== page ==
Exercise as it relates to Disease/Exercise prescription and nutrition for Crohn's disease
Crohn's Disease is a type of inflammatory bowel disease (IBD) that can affect any part of the gastrointestinal (GI) tract, from mouth to anus. It's not entirely sure what exactly causes Crohn's, but it is believed to be a combination of environmental and immunological factors, in already genetically susceptible people. The symptoms associated with Crohn's disease and IBD vary greatly between individuals. Some symptoms that can occur inside the GI tract are:
- Cramps and abdominal pain;
- Frequent bowel movements;
- Vomiting; and
- Weight loss (due to poor nutrition)
- Rashes and other skin conditions;
- Eye inflammation;
- Joint pain; and
Effects of Exercise on Crohn's Disease Patients[edit | edit source]
It has been found that patients diagnosed with Crohn's disease and IBD, have a reduction in muscle mass and aerobic fitness. This decrease in muscle tissue and aerobic fitness, has thought to be caused by deficiencies in diet, fatigue, reduction in physical activity (including social sports), and poor recovery.
Exercise Advantages[edit | edit source]
Although every case of Crohn's disease can be significantly different depending on the indiviual, there have been no significant negative effects from exercise. All physiological effects from exercise that occur in the standard population are found to occur in Crohn's disease patients. Effects including cardiovascular, muscular, and skeletal benefits can be achieved. More importantly, due to possible nutritional deficiencies, any progressive exercise has shown to be effective in increasing "bone mineral density" (BMD) in Crohn's disease patients. As a long term solution, this increase in BMD can reduce the risk of osteoporotic fractures.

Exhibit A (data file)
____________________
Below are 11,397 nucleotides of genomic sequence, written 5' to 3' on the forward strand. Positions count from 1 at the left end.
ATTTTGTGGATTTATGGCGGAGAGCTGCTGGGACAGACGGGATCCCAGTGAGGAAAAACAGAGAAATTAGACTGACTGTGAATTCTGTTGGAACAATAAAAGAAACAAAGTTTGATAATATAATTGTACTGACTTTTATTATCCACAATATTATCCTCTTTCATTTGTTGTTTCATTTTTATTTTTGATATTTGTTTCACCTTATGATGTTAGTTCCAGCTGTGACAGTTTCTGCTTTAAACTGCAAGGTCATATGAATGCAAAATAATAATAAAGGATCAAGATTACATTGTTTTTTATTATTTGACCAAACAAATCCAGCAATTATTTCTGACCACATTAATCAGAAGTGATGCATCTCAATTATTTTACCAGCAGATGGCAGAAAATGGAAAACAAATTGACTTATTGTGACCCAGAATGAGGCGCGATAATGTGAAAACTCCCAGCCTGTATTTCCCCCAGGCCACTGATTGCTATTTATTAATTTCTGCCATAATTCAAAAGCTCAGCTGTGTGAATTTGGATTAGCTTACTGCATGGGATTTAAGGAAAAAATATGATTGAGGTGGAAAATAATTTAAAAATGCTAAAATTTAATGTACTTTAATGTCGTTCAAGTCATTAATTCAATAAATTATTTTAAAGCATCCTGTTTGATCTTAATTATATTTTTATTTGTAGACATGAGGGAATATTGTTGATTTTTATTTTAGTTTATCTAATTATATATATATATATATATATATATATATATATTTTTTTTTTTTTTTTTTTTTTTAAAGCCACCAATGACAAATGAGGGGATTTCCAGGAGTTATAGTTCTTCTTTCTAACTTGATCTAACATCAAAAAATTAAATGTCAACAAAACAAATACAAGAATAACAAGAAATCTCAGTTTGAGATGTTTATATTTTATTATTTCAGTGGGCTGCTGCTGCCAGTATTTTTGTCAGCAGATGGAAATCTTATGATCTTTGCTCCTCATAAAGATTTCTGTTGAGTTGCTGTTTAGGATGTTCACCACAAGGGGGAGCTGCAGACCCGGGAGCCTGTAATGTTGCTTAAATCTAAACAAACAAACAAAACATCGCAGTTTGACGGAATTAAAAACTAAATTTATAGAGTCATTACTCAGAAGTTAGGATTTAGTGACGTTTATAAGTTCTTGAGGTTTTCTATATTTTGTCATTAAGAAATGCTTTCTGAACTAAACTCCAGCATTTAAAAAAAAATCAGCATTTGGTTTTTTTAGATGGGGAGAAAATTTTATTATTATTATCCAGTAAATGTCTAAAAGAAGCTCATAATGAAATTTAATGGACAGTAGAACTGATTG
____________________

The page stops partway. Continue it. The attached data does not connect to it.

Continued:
Exercise Disadvantages[edit | edit source]
The only consistent negative effect found from exercising, is nutritional deficiencies. A poor diet pre and post-exercise, especially with intense strength and hypertrophy exercises, can result in poor recovery extending Delayed Onset Muscle Soreness (DOMS) and poor immune defence. There is an increase risk of zinc deficiencies in Crohn's disease patients, especially after exercise. A zinc deficiency in a Crohn's disease patient, leads to a loss of appetite and can potentially result in "anorexia". A loss of appetite during the recovery phase after exercise, can again not allow required nutrients to recover.
Nutrition in Accordance to Exercise in Crohn's Disease Patients[edit | edit source]
Diet is seen to be the primary form of treatment for Crohn's Disease. Depending on the symptoms present, and during flare-ups, it is recommended that the patient have a low protein, low fibre diet. In saying that though, because symptoms are extremely individual some patients may not have to change their diet at all. With the increase in activity, just like any other person, an increase in nutrients will be required to aid recovery. This can be another disadvantage to heavy strength and hypertrophy training in some Crohn's disease patients. Some patients will also be unable to supplement crucial nutrients like protein, and some vitamins and minerals, as these supplements can irritate and flare up abdominal pain.